Graduation rates for Division I football, men's basketball and baseball have improved but continue to lag behind other sports, data released Wednesday by the NCAA showed.
The latest Graduation Success Rate figures shows that 77 percent of scholarship student-athletes who began college from 1997-2000 graduated within six years. The figure remains unchanged from a year ago and remains shy of NCAA president Myles Brand's long-term goal of 80 percent.
That includes a GSR rating of 61 percent for men's basketball, 67 percent for Bowl Subdivision (formerly known as Division I-A) football, 65 percent for Championship Subdivision (formerly known as Division I-AA) football and 66 percent for baseball.
But the findings also showed progress in the graduation rates for football, men's basketball and baseball. The GSR rose from 55.8 percent for men's basketball players who entered school in 1995 to 63.6 percent for those who enrolled in 2000. The figures also showed that the GSR had increased for Bowl Subdivision football (63.1 to 66.6), Championship Subdivision football (62 percent to 64.7 percent) and baseball (65.3 to 67.3) over the same time period.
"This provides a good foundation from which to build," Brand said. "We are seeing traction and change."
Brand singled out men's basketball for its 7.8 percent increase in GSR from 1995 to 2000.
"That's very laudable," he said. "It is a high-percentage increase. Nonetheless, men's basketball still is the lowest of our sports in terms of graduation rate. We will need to work on that sport in order to bring up men's basketball to reach the benchmarks."
Brand has said he would like to see a GSR of at least 60 percent for each sport at every school. But many major sports programs remain far shy of that figure, most notably the Maryland men's basketball team, which had a GSR of zero according to the figures released Wednesday.
Other men's basketball programs with GSRs below 20 included Cal State Northridge (17), Florida A&M (17), Georgia (19), Iowa State (17), UNLV (15), San Jose State (17) and Southeast Missouri State (14).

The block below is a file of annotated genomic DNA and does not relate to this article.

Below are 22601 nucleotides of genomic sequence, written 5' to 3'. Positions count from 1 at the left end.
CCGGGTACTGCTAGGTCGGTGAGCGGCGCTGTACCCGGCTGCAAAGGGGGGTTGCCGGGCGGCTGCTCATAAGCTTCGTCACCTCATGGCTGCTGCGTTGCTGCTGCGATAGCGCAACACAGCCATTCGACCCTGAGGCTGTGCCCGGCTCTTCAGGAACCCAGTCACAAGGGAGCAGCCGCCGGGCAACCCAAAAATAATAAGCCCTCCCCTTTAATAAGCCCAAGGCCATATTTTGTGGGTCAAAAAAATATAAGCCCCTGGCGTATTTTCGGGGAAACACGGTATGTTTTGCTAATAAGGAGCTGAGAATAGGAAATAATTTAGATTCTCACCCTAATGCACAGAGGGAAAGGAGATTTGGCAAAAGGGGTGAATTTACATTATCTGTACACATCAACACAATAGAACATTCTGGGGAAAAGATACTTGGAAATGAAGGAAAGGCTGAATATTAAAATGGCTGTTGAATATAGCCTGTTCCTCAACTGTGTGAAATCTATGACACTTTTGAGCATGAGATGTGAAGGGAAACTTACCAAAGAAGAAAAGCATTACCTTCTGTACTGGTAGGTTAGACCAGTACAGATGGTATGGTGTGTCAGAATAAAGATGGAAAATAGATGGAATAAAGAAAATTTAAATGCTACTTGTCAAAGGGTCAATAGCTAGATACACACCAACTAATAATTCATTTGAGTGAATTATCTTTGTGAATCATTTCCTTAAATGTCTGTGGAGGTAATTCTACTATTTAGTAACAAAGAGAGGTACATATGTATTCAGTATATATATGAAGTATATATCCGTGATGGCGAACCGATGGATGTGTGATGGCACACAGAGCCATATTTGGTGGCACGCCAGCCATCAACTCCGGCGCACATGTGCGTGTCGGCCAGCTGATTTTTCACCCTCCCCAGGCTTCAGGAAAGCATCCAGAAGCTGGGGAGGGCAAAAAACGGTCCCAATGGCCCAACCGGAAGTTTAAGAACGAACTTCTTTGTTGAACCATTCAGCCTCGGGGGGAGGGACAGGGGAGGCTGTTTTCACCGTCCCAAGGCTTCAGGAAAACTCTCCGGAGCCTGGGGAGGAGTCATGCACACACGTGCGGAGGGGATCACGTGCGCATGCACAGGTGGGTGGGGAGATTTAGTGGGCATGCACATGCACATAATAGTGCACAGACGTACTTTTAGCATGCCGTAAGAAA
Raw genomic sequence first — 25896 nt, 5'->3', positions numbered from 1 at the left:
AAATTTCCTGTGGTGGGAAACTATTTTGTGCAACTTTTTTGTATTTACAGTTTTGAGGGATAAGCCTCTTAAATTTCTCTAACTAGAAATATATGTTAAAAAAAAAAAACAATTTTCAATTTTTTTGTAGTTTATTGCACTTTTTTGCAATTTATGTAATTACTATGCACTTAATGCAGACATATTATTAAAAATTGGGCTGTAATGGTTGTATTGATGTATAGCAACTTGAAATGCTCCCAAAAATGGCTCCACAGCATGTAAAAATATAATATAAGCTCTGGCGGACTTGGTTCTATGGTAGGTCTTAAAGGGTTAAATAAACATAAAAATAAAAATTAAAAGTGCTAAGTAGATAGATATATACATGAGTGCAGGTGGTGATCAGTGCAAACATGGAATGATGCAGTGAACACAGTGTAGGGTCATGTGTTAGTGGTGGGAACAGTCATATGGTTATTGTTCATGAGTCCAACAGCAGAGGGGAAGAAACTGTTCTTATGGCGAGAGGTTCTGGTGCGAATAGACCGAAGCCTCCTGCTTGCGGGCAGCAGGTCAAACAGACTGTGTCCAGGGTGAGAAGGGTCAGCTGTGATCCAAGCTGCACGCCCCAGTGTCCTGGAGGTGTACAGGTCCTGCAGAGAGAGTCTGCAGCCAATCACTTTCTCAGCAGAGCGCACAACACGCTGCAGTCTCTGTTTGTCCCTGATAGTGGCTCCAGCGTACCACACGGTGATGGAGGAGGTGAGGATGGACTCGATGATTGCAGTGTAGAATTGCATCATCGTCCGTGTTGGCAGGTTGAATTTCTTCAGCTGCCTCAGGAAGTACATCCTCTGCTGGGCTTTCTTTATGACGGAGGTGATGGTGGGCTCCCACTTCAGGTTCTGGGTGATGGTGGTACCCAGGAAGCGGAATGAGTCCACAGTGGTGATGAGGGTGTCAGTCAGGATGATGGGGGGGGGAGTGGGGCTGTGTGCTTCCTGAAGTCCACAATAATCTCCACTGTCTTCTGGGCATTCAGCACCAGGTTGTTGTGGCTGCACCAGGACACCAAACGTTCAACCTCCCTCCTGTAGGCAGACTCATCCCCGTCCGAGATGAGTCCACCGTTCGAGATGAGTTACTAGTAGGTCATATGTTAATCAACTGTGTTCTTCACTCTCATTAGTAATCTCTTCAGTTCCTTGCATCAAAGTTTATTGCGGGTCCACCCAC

On the other end of the spectrum, football programs with GSR at 90 or above were Air Force (92), Boston College (93), Duke (93), Navy (95), Northwestern (94), Notre Dame (93), Stanford (93), Vanderbilt (91) and Wake Forest (90).
Major men's basketball programs from the Atlantic Coast, Big East, Big Ten, Big 12, Pac-10 or Southeastern conferences that posted GSRs at 90 or above included two-time defending national champion Florida (100), Florida State (100), Notre Dame (91) and Purdue (91).
The GSR differs from the federally mandated graduation rate in that it takes transfer students into account. Under the NCAA's math, schools aren't penalized for students who transfer to another institution while in good academic standing, and they're given credit for student-athletes who graduate after transferring into their school.
The NCAA created the GSR three years ago as a way of measuring the long-term academic success of student-athletes. NCAA officials considered the latest results a sign that the NCAA's recent attempts at academic reform are paying off.
"One thing to remember about these graduation rates is they're long-term measurements," said University of Hartford president Walter Harrison, who also chairs the NCAA committee on academic performance. "It's going to take a while before we fully know the effects of some of the changes we've made."